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In this scheme, scammers are asking for lots of personal information by posing as government officials.

By Wed 11:37 AM
This post comes from Christine Di Gangi at partner site on MSN MoneyThe Better Business Bureau issued a warning earlier this week highlighting an email scam designed to trick recipients into divulging personal information, including names, addresses and Social Security numbers.

Social Security Card © Scott Speakes/CorbisThe scheme involves an email from an account impersonating the Social Security Administration, Service Canada or an organization claiming to represent a government agency. The email says you qualify for a new benefit, and to claim it, you need to fill out a form, which asks for a variety of details, such as your name, address, phone number, Social Security number, employer and driver's license or government ID number. Upon completing the form, you receive a confirmation email, which says you'll hear from a government representative soon.

People who fall for the phishing scam have handed con artists all the information they need to commit identity theft -- with that information, someone can open financial accounts in your name or divert benefits intended for you. That's when the real problems start:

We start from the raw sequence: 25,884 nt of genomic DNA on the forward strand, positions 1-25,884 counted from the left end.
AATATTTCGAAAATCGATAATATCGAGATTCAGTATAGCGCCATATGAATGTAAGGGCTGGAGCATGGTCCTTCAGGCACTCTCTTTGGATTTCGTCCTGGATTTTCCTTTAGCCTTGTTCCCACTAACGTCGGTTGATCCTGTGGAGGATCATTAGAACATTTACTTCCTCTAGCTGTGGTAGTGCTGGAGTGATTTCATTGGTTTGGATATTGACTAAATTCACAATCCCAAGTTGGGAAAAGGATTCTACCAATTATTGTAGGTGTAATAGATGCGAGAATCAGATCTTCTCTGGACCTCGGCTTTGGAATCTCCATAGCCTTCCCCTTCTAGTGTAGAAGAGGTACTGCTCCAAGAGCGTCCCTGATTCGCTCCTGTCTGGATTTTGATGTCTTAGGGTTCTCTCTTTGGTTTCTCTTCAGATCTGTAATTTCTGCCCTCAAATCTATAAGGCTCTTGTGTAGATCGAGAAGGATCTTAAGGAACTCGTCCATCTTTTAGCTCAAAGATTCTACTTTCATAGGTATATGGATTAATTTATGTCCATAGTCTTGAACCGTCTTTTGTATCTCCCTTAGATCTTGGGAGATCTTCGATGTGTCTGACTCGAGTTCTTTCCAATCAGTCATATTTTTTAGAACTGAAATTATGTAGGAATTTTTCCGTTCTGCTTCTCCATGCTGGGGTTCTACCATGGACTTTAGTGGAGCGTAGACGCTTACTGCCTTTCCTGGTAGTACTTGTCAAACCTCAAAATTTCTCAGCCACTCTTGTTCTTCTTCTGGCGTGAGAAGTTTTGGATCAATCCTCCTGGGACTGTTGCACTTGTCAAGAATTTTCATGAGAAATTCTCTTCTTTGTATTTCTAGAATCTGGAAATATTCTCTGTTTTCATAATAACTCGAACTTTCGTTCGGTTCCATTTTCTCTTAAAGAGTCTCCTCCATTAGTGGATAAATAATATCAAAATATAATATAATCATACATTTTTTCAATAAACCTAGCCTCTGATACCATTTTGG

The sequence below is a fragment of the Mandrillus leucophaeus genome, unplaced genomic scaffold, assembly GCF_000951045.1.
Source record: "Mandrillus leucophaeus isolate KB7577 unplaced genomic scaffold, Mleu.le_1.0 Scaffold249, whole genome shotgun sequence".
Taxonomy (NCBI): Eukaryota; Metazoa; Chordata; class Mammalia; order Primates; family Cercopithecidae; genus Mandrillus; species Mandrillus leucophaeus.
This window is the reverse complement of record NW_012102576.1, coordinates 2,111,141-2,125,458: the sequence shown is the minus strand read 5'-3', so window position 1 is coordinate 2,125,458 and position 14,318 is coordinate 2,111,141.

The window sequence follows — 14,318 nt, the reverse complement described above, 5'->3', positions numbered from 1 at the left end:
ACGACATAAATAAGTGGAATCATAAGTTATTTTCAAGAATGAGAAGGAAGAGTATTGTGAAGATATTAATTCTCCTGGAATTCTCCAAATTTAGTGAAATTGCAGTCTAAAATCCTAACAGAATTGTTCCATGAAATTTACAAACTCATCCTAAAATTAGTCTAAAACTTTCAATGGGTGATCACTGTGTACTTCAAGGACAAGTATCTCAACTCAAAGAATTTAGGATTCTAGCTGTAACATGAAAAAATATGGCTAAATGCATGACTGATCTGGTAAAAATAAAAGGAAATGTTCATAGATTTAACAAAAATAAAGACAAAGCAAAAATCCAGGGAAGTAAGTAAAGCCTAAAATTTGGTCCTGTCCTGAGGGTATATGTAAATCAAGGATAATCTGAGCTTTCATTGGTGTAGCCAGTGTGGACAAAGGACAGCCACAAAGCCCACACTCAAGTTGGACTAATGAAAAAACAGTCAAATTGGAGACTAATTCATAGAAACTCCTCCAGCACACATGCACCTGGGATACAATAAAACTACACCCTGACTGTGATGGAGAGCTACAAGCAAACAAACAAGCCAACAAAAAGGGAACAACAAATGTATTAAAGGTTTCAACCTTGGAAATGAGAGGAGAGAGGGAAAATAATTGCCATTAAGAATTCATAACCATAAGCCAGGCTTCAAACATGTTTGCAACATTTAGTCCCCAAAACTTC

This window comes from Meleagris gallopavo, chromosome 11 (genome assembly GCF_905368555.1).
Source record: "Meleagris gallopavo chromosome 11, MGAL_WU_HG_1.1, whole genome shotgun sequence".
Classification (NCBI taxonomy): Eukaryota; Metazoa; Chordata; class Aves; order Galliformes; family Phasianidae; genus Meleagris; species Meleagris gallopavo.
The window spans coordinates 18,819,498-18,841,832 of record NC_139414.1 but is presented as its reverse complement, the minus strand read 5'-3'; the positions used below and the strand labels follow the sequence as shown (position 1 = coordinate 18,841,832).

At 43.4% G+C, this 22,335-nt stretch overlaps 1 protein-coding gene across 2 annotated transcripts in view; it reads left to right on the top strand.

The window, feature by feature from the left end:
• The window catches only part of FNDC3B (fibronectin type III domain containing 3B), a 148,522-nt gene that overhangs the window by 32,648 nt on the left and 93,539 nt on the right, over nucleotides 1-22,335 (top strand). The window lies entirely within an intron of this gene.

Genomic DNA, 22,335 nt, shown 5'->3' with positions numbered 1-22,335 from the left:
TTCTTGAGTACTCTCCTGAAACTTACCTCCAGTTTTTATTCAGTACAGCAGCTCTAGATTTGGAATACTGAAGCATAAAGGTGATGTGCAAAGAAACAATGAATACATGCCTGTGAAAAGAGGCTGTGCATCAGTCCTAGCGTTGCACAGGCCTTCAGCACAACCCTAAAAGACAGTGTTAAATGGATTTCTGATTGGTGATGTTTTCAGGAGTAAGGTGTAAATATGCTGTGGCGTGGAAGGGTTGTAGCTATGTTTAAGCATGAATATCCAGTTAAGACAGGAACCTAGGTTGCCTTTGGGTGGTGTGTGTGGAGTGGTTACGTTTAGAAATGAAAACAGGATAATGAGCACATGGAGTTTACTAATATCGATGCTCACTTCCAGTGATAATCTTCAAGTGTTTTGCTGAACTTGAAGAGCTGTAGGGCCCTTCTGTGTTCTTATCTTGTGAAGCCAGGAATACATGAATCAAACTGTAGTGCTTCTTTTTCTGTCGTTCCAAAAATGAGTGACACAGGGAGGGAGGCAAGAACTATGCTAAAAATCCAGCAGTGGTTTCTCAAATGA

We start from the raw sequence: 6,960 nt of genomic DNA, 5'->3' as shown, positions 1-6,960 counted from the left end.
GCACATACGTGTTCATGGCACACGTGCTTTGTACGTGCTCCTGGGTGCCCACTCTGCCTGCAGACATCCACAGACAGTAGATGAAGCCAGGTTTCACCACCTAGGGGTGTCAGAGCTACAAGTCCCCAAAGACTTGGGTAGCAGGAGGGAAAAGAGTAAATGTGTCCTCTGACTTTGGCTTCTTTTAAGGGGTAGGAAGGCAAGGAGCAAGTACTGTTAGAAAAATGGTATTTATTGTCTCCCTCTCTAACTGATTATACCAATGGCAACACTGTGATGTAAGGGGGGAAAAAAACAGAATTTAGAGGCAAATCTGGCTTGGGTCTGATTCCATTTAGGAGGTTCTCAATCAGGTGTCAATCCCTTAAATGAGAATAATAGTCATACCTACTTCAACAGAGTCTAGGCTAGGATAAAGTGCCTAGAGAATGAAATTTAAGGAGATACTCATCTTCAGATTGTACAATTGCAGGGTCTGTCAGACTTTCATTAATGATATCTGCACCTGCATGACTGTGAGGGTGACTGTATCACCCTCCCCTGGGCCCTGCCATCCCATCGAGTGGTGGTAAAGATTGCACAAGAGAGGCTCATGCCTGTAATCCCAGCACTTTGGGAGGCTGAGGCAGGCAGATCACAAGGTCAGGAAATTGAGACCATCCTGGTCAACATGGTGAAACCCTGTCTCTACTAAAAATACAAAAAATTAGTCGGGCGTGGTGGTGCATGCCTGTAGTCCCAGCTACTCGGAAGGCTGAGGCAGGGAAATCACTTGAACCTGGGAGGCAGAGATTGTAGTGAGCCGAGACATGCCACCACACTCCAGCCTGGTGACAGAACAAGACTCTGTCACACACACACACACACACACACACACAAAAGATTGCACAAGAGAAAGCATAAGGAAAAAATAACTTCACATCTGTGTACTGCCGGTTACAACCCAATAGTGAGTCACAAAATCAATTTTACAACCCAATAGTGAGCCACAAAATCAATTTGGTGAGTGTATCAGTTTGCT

Learn how to turn conservative in your investments -- but not too conservative.

By QuinStreet Wed 11:31 AM

This post comes from Richard Barrington at partner site on MSN MoneyWith people living longer, it is important not to view retirement as the finish line for your retirement investment program. At the same time, it can be equally important not to view post-retirement investing as business as usual.

With Americans typically living about 19 years after they reach the traditional retirement age of 65, it is usually necessary to keep some growth components in your portfolio after leaving the workforce, primarily to help purchasing power keep up with inflation.

Stock market © Zurbar/age fotostockHowever, in assessing how big a role growth should play in your investment mix, the key is to recognize that a profound shift in risk exposure occurs once you retire.

The source of that shift? The transition from positive to negative cash flow.

Same market, different results
You may have heard of dollar-cost averaging. This is the technique of earning more by making consistent investments in the market throughout its ups and downs, which works because in effect you can buy more when the market is down than when it is up.

If those consistent investments enhance investment earnings, what impact do you suppose consistent withdrawals from an investment program will have? Withdrawals increase the impact of market downturns, even if they are temporary. Effectively, withdrawals amplify volatility.

Consider three scenarios, all investing in the same market environment and earning the same investment returns.


Some workers lose up to a quarter of their paychecks paying off old debt from credit cards, medical bills and student loans, as well as child support.

By MSN Money Partner Tue 6:30 PM

This post comes from Krystal Steinmetz at partner site Money Talks News. 

Money Talks News on MSN MoneyThe recession and its financial impacts are still being felt -- and paid for -- by millions of Americans.

According to a new ADP report, 7.2 percent of U.S. workers had wages garnished in 2013 to pay off child support and other debt, including credit cards, medical bills and student loans.

Worried Man © CorbisOther report findings include: